The Tafoni Floating Home is a conceptual project from designer Joanna Borek-Clement. The primary goal is to change the attitude towards living on a houseboat and promote a lifestyle that limits disruption of the environment. Tafoni is spacious, yet compact. Typical houseboats have low ceilings and often feel cramped, which can detract from comfort many residents desire of their homes. In contrast, even though Tafoni has a relatively small floor plate, it is spacious because of the high ceiling and the minimal amount of full-height interior partitions.
The partial-height sculptural walls divide the space visually and increase the interaction between people without limiting views. Tafoni is a multi-purpose living pavilion that serves as a permanent house, a weekend retreat, a relaxing summer destination or a place to entertain friends and hold business parties. In the current era of overpopulation and decreasing greenfields, building houseboats is a solution we should consider. More after the break.
The exemplary location of this project is the houseboat district in Sausalito, California, which features the beautiful views of San Francisco Bay overlooking neighboring Tiburon. This area serves as a permanent residence for many and is an example of peaceful coexistence between humans and nature. Every respectful and creative design, both modern and traditional, is accepted here; the residents pride themselves in the diversity of this floating enclave, which inspires everyone who comes to visit. Living close to unspoiled nature means being surrounded by beauty that enriches life in a way that apartments and on-land houses do not. Floating homes respond to low and high tide and more intimately connect with the environment than suburban houses with manicured backyards. Tafoni helps one discover the possibilities available with realizing that a living space can be very different than the one we grew up in and are used to.
Sustainable Features and Environmental Design Goals
The substantial damage to the environment in traditional on-land construction happens immediately at the start of the project; plants must be removed from greenfields that, in turn, impacts the natural nesting habitat of wildlife. In urban sites the construction debris associated with demolition and remodel of an existing building typically adds to the global refuse problem. Houseboats, as opposed to traditional homes, have no foundations that permanently impact the land. They can be moved from one dock to another to allow the shaded land underneath them to recover. Houseboats can be disassembled and transported to another location in a different city. The environmental goal of this project is to give Tafoni owners the flexibility and options that are invaluable in an environmentally conscious lifestyle.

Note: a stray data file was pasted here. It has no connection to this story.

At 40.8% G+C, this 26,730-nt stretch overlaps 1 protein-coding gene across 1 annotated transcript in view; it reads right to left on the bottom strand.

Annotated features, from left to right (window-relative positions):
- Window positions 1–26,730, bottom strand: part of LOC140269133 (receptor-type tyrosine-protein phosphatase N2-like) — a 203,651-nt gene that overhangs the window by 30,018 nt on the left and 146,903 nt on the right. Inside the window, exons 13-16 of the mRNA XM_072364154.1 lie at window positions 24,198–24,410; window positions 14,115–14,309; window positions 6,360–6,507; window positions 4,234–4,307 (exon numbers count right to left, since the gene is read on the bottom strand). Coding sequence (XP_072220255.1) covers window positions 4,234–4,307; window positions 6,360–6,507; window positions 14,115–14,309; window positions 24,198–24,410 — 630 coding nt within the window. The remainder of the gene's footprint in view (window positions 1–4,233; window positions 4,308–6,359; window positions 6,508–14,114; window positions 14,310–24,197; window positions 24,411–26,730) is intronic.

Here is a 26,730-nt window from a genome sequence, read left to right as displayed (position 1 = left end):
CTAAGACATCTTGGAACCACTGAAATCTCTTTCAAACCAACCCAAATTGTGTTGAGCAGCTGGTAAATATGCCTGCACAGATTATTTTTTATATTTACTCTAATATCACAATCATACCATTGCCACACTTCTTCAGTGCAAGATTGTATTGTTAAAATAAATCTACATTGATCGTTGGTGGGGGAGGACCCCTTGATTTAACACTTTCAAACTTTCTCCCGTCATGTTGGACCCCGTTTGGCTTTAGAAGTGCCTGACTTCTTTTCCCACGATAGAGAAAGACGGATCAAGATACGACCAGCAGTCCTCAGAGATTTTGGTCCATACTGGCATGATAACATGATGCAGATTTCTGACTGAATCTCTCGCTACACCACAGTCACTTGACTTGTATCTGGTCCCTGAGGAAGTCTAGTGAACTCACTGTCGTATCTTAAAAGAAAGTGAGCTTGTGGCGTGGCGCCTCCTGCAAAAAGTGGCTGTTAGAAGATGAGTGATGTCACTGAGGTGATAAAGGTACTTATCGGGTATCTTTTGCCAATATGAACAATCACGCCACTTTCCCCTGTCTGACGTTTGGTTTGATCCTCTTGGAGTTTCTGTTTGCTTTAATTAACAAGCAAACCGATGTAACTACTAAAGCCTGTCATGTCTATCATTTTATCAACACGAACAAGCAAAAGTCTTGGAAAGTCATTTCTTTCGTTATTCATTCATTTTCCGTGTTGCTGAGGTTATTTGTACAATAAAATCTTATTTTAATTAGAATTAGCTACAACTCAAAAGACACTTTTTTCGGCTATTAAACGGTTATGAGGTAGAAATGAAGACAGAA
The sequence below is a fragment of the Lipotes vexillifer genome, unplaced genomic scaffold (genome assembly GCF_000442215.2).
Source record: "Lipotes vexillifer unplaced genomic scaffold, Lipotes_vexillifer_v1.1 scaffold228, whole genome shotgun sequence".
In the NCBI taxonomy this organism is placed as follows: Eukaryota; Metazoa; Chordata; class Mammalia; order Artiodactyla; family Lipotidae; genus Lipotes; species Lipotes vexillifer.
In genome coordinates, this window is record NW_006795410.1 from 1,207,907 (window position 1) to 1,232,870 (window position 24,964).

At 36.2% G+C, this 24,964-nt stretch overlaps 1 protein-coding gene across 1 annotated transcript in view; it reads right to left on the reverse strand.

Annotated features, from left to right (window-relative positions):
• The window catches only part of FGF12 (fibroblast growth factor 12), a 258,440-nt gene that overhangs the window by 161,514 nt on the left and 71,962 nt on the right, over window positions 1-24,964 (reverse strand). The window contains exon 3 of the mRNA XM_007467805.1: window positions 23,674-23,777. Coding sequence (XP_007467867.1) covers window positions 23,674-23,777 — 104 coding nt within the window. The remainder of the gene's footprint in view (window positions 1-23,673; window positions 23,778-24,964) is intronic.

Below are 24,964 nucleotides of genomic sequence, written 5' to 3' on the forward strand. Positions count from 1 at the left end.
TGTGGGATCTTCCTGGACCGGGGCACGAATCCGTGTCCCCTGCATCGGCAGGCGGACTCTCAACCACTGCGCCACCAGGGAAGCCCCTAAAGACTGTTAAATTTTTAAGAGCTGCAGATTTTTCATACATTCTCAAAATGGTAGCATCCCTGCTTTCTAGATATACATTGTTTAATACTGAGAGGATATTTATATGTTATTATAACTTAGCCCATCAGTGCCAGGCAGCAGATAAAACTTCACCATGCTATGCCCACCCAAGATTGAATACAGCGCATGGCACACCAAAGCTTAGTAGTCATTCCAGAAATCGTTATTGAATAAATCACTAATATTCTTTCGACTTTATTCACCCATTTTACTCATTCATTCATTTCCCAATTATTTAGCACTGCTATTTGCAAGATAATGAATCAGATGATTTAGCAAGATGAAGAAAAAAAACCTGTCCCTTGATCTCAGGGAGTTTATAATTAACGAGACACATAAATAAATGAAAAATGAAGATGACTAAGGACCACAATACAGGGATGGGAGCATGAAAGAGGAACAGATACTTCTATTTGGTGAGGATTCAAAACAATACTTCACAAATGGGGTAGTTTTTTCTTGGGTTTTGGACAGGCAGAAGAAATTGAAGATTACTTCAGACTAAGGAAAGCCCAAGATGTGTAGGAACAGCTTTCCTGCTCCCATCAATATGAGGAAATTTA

The framing of the houseboat consists of the modular repetitive ellipsoidal wooden trusses that can be mass-produced to conserve resources and energy. The ellipsoidal shape of these structural elements allows for a large spanning capacity, thus eliminating the need for additional walls and columns that would cram the space inside affecting the quality of the interior space.
The floating pontoon for this houseboat can be made out of variety of materials, including fiberglass or concrete, depending on a specific location of the houseboat. In the exemplary location in Sausalito, the preferred option is a prefabricated concrete pontoon that has a high strength, durability and carrying capacity while requiring little maintenance. One of the characteristics of the San Francisco Bay is a constant change in the water level caused by high and low tide. The pontoon needs to have a sturdy structure and an ability to take the ground. Concrete is a durable and inexpensive construction material utilizing aggregate that can be harvested locally additionally contributing to the sustainability of this project.